Tweaking Vista to Run on a Laptop

The author of the bestselling “Windows Vista for Dummies” reveals the secrets of optimizing Vista to run well on a lean machine.
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Nobody refers to Windows Vista as "laptop friendly." Vista demands high-performance graphics, something lacking in most laptops. And unlike desktop PCs, laptops can't be rejuvenated by sliding in a new video card.

So what's an owner of an older laptop to do? Here are the tips I used while preparing my three-year-old Sony Vaio PCG-V505 for a road trip with Vista Ultimate.

Built for portability rather than power, my four-pound laptop easily supported Windows XP Professional. But after clean-installing Vista, a glance at the Windows Experience Index showed trouble. The laptop's Pentium 4 processor, 512 MB of memory and 40 GB hard disk all earned respectable performance ratings. But the laptop’s meager graphics plummeted the overall score to a dismal 1.0 rating.

Owners of many other lightweight laptops will face the same problem when trying to run Vista. But it’s not too hard to run Vista relatively smoothly after applying these key tweaks.

Sneaking a Windows XP Driver into Windows Vista

Almost all new Vista owners face a search for those rare Vista-compatible drivers. Vista didn't support my laptop's wireless network adapter – a common problem with laptops – so I connected my laptop to the router with a network cable, and hit the Internet.

To its credit, Windows Update automatically poured in several key drivers, resuscitating my touchpad, dial-up modem, and a few other proprietary Sony features. The wireless adapter, however, a stubborn D-Link DWL-650m, remained dead. A trip to D-Link’s Web site proved fruitless, so I turned to the adapter’s old Windows XP driver. Unfortunately, the driver’s installation program kept freezing.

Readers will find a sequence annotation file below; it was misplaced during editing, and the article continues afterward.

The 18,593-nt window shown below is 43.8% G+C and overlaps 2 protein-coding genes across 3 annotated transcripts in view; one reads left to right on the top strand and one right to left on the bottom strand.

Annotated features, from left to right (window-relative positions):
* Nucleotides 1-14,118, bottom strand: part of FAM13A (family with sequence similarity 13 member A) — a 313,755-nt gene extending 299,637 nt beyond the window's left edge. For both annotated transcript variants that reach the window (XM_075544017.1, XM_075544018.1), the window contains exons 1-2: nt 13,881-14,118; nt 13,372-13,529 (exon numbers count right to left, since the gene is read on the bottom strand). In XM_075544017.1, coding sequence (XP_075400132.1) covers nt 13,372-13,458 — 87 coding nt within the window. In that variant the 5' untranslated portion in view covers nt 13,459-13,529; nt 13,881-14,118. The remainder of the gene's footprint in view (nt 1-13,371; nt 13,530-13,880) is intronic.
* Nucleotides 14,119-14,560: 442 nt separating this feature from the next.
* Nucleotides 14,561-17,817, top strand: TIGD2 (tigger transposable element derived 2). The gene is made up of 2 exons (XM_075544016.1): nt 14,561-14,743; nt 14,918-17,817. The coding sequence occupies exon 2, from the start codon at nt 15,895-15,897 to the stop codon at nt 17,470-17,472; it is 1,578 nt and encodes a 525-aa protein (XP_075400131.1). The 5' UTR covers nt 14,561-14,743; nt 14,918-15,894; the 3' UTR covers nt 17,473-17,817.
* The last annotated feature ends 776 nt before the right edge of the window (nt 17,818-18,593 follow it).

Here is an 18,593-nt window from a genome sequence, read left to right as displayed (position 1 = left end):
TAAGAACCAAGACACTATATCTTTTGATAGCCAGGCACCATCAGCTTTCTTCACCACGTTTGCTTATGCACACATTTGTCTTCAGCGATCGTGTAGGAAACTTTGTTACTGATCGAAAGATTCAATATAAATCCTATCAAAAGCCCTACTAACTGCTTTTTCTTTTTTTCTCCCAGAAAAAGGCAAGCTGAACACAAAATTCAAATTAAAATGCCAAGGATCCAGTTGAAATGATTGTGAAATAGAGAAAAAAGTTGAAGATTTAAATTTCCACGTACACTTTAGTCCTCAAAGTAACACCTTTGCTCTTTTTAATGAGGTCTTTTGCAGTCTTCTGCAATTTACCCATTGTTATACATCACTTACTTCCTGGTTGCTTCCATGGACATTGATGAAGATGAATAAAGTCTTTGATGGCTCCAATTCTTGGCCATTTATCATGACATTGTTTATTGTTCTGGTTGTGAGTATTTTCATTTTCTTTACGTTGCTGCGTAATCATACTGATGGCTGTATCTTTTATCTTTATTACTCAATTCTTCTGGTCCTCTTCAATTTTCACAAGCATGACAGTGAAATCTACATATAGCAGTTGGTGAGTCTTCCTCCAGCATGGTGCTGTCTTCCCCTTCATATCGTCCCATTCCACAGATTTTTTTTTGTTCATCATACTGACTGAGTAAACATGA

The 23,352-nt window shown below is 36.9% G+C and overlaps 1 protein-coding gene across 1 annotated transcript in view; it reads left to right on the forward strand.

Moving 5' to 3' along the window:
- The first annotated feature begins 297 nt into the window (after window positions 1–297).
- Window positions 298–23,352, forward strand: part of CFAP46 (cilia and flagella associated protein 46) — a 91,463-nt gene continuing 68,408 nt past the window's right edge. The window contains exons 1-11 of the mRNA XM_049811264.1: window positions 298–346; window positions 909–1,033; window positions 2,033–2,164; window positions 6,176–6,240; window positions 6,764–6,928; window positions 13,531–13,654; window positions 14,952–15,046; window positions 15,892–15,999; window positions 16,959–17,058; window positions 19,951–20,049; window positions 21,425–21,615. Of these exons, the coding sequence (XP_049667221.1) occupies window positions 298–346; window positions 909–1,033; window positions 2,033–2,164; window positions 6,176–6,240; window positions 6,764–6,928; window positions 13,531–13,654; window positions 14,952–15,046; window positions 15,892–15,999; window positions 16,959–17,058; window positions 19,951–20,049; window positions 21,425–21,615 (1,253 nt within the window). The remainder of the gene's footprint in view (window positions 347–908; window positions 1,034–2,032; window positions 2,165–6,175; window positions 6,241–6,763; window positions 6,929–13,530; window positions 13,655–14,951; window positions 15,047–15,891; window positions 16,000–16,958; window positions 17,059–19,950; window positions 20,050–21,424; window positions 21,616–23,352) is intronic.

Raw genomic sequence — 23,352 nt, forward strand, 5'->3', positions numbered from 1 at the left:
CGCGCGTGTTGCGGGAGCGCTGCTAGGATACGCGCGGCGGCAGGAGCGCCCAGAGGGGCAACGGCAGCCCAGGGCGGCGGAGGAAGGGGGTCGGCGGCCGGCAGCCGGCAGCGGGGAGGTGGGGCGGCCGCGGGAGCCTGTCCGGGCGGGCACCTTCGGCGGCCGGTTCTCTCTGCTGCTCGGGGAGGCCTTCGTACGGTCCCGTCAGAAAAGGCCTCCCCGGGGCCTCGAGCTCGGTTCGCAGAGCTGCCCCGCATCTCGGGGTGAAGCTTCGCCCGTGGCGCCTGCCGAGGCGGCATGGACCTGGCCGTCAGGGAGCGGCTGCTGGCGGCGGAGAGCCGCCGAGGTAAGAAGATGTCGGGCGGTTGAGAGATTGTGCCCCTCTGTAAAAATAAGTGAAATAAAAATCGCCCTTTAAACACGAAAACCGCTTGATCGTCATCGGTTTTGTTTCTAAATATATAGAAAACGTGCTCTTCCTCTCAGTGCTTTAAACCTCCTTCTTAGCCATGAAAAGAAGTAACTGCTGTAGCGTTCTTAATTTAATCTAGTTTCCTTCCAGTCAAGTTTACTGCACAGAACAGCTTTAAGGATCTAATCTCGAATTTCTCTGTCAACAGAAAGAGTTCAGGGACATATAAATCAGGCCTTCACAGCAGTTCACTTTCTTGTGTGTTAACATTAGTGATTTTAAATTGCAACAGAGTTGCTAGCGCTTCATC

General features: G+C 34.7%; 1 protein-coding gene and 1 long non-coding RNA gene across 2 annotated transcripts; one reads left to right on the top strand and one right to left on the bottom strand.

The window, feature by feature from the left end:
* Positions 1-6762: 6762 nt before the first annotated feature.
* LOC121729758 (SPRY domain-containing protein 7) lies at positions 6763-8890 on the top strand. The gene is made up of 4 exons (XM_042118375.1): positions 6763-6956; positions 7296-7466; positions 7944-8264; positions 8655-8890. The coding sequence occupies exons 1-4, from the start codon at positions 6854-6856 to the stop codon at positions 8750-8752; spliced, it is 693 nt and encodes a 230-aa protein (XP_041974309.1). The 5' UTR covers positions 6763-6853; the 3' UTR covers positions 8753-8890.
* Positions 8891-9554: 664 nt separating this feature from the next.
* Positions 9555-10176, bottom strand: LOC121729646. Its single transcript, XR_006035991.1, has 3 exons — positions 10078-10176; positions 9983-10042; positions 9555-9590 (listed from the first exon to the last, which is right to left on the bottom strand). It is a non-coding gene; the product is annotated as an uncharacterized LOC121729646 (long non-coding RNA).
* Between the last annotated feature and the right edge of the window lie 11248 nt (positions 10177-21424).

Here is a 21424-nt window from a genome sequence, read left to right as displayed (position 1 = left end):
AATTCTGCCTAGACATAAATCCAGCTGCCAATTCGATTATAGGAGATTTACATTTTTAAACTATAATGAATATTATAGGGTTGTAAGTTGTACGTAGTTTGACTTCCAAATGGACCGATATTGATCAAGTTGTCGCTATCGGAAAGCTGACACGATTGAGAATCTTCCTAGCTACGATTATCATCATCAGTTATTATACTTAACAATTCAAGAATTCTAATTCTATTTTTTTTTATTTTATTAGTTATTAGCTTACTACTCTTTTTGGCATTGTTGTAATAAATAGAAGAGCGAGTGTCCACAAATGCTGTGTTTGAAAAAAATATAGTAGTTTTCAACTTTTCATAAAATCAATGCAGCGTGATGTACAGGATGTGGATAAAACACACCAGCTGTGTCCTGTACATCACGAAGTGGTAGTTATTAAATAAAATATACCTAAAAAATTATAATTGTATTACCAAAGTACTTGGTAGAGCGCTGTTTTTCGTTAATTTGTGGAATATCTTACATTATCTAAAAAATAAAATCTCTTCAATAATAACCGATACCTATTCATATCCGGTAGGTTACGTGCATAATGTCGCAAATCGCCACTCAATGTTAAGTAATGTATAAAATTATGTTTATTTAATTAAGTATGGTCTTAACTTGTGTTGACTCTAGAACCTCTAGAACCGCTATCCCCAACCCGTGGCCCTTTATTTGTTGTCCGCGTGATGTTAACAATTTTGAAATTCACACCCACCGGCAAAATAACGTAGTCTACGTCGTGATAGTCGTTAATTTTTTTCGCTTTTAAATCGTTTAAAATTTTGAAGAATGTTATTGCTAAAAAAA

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I solved the problem with Vista’s Add Hardware Wizard: Click Start, choose Control Panel, and switch to Classic Mode to see the Add Hardware icon atop the list.

The Add Hardware Wizard, a remnant from Windows XP, lets you point Windows directly to a driver’s location, neatly bypassing an ailing or incompatible installation program. Soon after I pointed the wizard to the driver’s folder, Vista found and installed the driver. The wireless adapter’s lights began to blink, and I could surf wirelessly.

Ditching Aero

Vista’s glowing Aero graphics easily overburden most lightweight laptops. Solve that problem by switching to Windows Classic, instead: Right-click the desktop and choose Personalize; then click Theme, and switch to Windows Classic.

As soon as I switched to the less graphics intensive theme, the laptop’s roaring fan dropped its pitch a few notches. The Windows Classic theme still supports Vista’s sidebar, so dropping Aero’s trappings won’t force you to give up any gadgets you’ve grown to love. But unless your laptop boasts a widescreen display – something lacking on many older laptops – you’ll probably turn off the sidebar anyway to maximize your desktop real estate.

For an even bigger performance boost, dump all of Vista’s visual frills: Right-click the Start menu’s Computer icon, choose Properties, and click Advanced System Settings from the left pane. In the Performance section, click the Settings button and choose Adjust For Best Performance. Click Apply, and the speed boost is obvious: Vista’s neatly trimmed look lets the menus fly rather than crawl across the screen.

If you can’t live without a few frills – you love the thumbnail photo icons in your Pictures folder, for example – choose Custom instead of Adjust For Best Performance. There, you can choose which of Vista’s 20 different visual effects should stay turned on.

Before turning on too many effects, remember that Aero’s a proven battery hog. Think of which you prefer when on the road: good looks or a long battery life.

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